1. Internal Review
    In most cases the first avenue is for the patient to request an internal review. This is forwarded to the delegated Internal Reviewer (who is normally a more senior member of staff within the healthcare agency). A decision will be made within fifteen days upon receipt of request for an Internal Review.
  2. Information Commissioner Review
    If the requester is unhappy with the decision of the Internal Reviewer he/she may appeal to the Information Commissioner within six months of the date of notification of the agency’s decision. There is a right of appeal to the High Court, on a point of law only, if either the requester or the Healthcare Agency is unhappy with the Commissioner’s decision. The Supreme Court will in turn deal with any further appeal arising out of a High Court decision.

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Private Hospitals

As Private Hospitals are not covered by the FOI Act a patient should write directly to the Hospital concerned for their records.

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GPs

As GPs are also private practitioners the following arrangements apply in respect of obtaining records:

Private Patient:

A patient or their family should contact the GP practice seeking a copy of their records.

Medical Card Patient:

A patient or their family should contact the Local Health Office of the HSE seeking a copy of their records under the Freedom of Information Act. This is necessary as the GP has a contract to provide the services to the patient with the HSE.

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Data Protection Requests

Data Protection (DP) is the safeguarding of the privacy rights of individuals in relation to the processing of their personal data. People supply information about themselves to healthcare organisations and to medical and healthcare professionals. Data Protection law places obligations on such healthcare providers and all staff who keep personal information.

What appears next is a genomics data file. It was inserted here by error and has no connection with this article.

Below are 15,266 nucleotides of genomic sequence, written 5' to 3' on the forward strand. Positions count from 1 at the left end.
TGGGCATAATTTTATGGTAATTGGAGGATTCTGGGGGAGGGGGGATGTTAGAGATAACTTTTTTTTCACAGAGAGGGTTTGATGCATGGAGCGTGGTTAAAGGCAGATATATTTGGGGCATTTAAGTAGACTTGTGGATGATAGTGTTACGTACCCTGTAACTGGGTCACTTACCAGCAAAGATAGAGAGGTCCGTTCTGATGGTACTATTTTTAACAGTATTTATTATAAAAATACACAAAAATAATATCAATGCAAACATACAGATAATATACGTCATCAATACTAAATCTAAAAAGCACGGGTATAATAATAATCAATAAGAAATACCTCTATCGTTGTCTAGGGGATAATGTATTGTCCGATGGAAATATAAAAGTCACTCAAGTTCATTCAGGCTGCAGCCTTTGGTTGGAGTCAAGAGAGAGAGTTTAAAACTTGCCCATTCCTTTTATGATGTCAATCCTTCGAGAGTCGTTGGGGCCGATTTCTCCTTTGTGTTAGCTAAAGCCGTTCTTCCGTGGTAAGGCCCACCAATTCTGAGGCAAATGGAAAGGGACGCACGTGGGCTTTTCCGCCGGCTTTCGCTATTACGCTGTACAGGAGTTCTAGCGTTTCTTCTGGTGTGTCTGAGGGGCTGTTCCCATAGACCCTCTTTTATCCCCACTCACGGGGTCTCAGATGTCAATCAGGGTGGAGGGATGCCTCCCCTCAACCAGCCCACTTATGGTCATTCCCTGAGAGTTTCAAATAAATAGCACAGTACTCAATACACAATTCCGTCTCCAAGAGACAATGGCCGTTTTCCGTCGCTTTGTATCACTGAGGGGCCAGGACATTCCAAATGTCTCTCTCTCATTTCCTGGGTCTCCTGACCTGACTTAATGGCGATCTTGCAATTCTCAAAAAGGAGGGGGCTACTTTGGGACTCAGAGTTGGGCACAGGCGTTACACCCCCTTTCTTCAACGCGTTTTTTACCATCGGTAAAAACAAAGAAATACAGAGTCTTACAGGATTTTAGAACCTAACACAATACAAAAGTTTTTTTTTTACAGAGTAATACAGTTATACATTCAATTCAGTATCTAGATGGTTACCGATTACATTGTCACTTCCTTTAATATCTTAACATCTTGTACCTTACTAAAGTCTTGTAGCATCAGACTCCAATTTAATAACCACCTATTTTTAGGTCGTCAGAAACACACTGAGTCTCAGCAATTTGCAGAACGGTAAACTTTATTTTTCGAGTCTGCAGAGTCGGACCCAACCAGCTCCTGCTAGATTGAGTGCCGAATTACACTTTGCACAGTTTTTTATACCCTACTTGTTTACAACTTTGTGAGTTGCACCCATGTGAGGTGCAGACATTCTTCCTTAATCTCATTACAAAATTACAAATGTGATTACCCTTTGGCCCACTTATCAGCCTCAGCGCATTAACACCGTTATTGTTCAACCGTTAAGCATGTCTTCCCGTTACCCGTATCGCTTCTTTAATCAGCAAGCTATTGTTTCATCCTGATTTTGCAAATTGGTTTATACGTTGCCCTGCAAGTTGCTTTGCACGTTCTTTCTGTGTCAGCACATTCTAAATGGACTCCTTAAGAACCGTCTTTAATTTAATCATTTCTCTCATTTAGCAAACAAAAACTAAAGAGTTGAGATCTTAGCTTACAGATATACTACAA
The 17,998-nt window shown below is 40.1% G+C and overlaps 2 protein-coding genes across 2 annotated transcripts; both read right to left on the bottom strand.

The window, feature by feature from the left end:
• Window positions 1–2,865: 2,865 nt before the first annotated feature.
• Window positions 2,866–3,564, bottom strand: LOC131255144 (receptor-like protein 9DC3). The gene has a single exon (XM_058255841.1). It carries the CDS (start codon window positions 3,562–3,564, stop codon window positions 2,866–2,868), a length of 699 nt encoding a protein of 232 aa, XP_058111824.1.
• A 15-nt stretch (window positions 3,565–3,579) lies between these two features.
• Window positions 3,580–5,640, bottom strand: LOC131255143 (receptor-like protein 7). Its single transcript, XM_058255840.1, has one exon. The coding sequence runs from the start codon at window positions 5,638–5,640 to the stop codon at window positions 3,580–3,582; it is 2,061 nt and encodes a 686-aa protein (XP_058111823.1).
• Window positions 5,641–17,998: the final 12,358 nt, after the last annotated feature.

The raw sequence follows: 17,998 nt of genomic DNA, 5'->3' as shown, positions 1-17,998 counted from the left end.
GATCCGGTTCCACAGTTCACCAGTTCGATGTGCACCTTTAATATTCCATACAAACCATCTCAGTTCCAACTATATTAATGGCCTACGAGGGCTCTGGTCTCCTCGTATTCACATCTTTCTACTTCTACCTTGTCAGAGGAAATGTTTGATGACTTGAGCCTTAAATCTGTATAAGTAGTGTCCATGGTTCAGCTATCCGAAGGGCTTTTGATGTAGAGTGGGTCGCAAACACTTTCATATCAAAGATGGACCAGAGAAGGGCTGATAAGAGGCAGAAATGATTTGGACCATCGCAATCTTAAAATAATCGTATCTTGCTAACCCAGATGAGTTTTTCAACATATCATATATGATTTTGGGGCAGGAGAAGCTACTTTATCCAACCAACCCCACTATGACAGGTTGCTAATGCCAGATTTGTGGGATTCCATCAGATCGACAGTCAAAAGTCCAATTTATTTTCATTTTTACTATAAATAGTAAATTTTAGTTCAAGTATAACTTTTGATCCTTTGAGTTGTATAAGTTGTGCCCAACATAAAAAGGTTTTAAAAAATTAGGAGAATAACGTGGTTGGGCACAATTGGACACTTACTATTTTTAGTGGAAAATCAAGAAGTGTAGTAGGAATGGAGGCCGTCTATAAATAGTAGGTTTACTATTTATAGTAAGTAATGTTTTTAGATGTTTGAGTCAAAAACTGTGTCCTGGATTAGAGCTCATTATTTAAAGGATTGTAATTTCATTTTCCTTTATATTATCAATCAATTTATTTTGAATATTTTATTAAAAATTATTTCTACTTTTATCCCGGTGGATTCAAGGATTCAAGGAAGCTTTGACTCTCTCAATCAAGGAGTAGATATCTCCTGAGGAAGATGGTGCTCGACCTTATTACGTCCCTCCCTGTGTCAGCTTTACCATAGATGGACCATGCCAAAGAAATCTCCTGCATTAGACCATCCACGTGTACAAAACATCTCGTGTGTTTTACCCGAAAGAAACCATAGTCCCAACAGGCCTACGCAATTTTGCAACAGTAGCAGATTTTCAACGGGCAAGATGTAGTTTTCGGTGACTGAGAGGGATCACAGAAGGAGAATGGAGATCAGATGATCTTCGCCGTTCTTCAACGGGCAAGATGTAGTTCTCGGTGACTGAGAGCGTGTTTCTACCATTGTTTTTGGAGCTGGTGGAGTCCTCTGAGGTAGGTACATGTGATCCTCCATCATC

i. Data Protection Rights

Data Protection rights apply whether the information is held:
In electronic format e.g. on computer.
In a manual or paper based form.

ii. Personal Health Information should be:

Obtained and processed fairly; which means that the person providing it must know the purposes for which it will be used and the persons to whom it will be disclosed.

  • Relevant and not excessive.
  • Accurate, complete, up-to-date and well organised.
  • Held no longer than is necessary.
  • Devoid of prejudicial, derogatory, malicious, vexatious or irrelevant statements about the individual.
  • Purpose specific.
  • Held securely.
  • Accessible to the individual or person acting on his or her behalf on a reasonable basis.

iii. Request for access to records made under the Data Protection Act

A request for access to records made under the Data Protection Acts must:

  1. Be in writing.
  2. Be accompanied by a fee (up to and no more than 6.35 Euro [2007]).
  3. Specify the records required and the manner in which access is sought e.g. inspect the original, obtain photocopies etc.
  4. State that the request is being made under the Data Protection Act.
  5. Provide proof of identity.

Many requests may involve the release of documents, which may be accessed without resorting to the Data Protection Acts. A non Data Protection request should usually be made to the local office of the hospital in question. If the information cannot be released routinely the requester will be advised accordingly and informed of his/her rights under the Data Protection Acts.

If a request has already been dealt with under the Freedom of Information Acts it must still be processed separately under the Data Protection process, as if it were a new request.

Personal health information should only be used or disclosed for the purpose for which it was collected or for another directly related purpose. It can be used or disclosed for some other purpose only where:
The patient concerned has explicitly consented to the proposed use or disclosure.